Jerry's Cruising Poems

The Bait

Come live with me, and be my love,
And we will some new pleasures prove
Of golden sands, and crystal brooks,
With silken lines, and silver hooks.

There will the river whispering run
Warmed by thy eyes, more than the sun.
And there th'enamoured fish will stay,
Begging themselves they may betray.

When thou wilt swim in that live bath,
Each fish, which every channel hath,
Will amorously to thee swim,
Gladder to catch thee, than thou him.

If thou, to be so seen, be'st loth,
By sun, or moon, thou darkenest both,
And if myself have leave to see,
I need not their light, having thee.

Let others freeze with angling reeds,
And cut their legs, with shells and weeds,
Or treacherously poor fish beset,
With strangling snare, or windowy net:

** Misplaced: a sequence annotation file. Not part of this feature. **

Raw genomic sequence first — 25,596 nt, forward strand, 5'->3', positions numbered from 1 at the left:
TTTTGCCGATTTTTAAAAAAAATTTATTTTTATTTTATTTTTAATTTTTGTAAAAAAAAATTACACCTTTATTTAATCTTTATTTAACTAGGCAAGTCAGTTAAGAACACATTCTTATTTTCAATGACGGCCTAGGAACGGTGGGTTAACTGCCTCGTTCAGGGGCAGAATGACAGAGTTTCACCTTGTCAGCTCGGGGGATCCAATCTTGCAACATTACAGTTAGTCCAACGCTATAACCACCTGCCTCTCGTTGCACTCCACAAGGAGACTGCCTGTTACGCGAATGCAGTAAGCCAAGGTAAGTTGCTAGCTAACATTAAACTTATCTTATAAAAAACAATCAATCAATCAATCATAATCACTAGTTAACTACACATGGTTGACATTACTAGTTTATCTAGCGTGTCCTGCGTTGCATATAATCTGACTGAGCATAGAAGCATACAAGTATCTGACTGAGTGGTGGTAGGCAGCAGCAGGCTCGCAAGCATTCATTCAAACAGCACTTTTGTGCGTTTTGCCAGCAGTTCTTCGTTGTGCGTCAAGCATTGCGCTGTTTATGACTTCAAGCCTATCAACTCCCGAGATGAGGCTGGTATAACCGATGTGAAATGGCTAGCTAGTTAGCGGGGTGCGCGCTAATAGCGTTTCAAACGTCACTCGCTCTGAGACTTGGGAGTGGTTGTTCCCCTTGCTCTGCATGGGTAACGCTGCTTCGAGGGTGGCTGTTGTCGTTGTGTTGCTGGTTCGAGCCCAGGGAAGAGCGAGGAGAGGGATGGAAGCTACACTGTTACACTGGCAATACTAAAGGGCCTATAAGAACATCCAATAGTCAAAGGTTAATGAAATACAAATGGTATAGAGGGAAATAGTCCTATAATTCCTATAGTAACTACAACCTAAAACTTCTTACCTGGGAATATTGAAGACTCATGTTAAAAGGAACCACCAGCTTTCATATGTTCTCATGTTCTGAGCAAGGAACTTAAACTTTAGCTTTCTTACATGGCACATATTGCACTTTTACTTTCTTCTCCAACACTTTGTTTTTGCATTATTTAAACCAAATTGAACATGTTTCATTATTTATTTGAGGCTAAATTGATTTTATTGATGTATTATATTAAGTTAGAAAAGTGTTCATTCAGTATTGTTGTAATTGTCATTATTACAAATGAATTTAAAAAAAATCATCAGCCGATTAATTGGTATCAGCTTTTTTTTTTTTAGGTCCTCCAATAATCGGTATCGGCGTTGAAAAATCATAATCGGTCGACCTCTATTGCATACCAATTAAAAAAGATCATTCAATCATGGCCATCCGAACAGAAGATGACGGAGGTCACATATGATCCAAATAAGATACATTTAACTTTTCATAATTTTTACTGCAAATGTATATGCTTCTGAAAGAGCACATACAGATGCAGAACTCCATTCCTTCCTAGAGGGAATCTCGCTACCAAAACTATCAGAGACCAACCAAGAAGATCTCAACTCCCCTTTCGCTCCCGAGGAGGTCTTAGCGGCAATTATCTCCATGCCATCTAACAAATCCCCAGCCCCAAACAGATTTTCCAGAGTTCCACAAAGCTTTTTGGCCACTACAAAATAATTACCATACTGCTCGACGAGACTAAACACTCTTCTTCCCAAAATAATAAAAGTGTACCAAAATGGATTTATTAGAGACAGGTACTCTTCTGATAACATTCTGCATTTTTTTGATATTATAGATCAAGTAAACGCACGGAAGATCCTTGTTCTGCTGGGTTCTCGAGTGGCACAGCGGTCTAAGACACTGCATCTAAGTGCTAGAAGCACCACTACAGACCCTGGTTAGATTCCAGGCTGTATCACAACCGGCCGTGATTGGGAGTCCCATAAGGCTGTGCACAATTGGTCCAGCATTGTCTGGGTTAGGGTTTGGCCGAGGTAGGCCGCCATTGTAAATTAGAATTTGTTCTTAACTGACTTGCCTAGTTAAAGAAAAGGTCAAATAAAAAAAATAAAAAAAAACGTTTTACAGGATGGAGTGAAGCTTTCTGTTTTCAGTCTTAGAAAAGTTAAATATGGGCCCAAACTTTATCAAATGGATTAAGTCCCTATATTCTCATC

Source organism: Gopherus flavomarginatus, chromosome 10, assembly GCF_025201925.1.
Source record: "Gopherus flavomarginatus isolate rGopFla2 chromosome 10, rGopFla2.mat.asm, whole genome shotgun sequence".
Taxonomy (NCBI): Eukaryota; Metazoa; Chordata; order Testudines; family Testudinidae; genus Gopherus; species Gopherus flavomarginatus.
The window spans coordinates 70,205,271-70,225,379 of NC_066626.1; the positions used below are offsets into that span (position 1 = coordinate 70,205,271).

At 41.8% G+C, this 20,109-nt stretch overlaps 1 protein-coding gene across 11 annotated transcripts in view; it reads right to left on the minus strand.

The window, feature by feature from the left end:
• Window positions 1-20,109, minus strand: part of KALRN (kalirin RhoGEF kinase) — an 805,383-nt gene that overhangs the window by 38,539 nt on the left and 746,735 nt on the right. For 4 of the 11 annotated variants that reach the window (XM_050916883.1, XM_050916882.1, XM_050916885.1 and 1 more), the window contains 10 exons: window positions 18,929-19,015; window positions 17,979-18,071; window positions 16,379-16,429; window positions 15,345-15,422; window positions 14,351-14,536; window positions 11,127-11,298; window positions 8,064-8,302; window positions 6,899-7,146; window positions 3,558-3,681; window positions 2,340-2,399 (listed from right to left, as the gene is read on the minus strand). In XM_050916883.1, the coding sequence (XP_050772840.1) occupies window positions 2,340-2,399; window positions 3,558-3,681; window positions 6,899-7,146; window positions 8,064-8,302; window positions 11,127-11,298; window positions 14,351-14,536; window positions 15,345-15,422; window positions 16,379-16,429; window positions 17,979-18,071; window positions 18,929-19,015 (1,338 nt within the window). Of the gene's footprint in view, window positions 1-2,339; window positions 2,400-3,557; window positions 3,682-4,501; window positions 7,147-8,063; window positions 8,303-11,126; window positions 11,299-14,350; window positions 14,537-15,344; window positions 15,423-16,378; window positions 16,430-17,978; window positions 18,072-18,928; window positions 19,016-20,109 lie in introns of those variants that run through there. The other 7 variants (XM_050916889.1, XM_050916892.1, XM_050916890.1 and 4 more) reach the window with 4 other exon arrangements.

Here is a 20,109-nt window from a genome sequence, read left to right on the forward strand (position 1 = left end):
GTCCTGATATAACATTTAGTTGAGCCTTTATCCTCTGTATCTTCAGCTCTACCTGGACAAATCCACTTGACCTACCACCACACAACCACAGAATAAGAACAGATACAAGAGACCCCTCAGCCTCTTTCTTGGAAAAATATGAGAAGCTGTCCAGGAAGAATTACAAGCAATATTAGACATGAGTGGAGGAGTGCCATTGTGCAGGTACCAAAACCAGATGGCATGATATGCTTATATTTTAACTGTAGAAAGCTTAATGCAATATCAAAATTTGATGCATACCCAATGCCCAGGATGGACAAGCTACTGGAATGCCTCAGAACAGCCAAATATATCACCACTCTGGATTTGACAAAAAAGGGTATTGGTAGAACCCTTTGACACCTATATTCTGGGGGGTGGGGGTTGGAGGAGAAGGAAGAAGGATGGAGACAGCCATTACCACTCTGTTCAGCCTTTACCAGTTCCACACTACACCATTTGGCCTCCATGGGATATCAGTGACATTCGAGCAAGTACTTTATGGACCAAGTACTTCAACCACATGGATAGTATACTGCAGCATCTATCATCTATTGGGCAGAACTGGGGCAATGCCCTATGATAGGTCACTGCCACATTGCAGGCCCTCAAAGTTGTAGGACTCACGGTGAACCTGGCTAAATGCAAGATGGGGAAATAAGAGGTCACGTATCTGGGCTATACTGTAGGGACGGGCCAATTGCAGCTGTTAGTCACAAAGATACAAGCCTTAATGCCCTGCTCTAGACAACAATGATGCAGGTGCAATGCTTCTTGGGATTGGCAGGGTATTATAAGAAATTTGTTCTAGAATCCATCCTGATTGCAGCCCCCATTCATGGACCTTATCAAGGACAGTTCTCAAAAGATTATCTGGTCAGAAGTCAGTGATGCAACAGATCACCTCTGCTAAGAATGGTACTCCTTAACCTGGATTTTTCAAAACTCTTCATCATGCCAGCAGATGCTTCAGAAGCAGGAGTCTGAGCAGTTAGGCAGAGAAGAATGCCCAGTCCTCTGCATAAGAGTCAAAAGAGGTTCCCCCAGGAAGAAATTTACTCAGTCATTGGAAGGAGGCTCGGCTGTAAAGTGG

Let coarse bold hands, from slimy nest
The bedded fish in banks out-wrest,
Or curious traitors, sleavesilk flies
Bewitch poor fishes' wandering eyes.

For thee, thou need'st no such deceit,
For thou thyself art thine own bait,
That fish, that is not catched thereby,
Alas, is wiser far than I.

John Donne 1633

This poem was published 33 years after Marlowe's “The Passionate Shepherd to His Love” and its “answers” but there is no doubt that Donne read the earlier poems and wanted to make his own contribution to the fun.

Click to read “The Passionate Shepherd to His Love” by Christopher Marlowe
Click to read “The Nymph's Reply” perhaps by Sir Walter Raleigh
Click to read “Another of the Same Nature, Made Since” Anonymous
Click to read “To Phyllis” by Robert Herrick
Click to read “The Passionate Sailor to His Love” by Jerry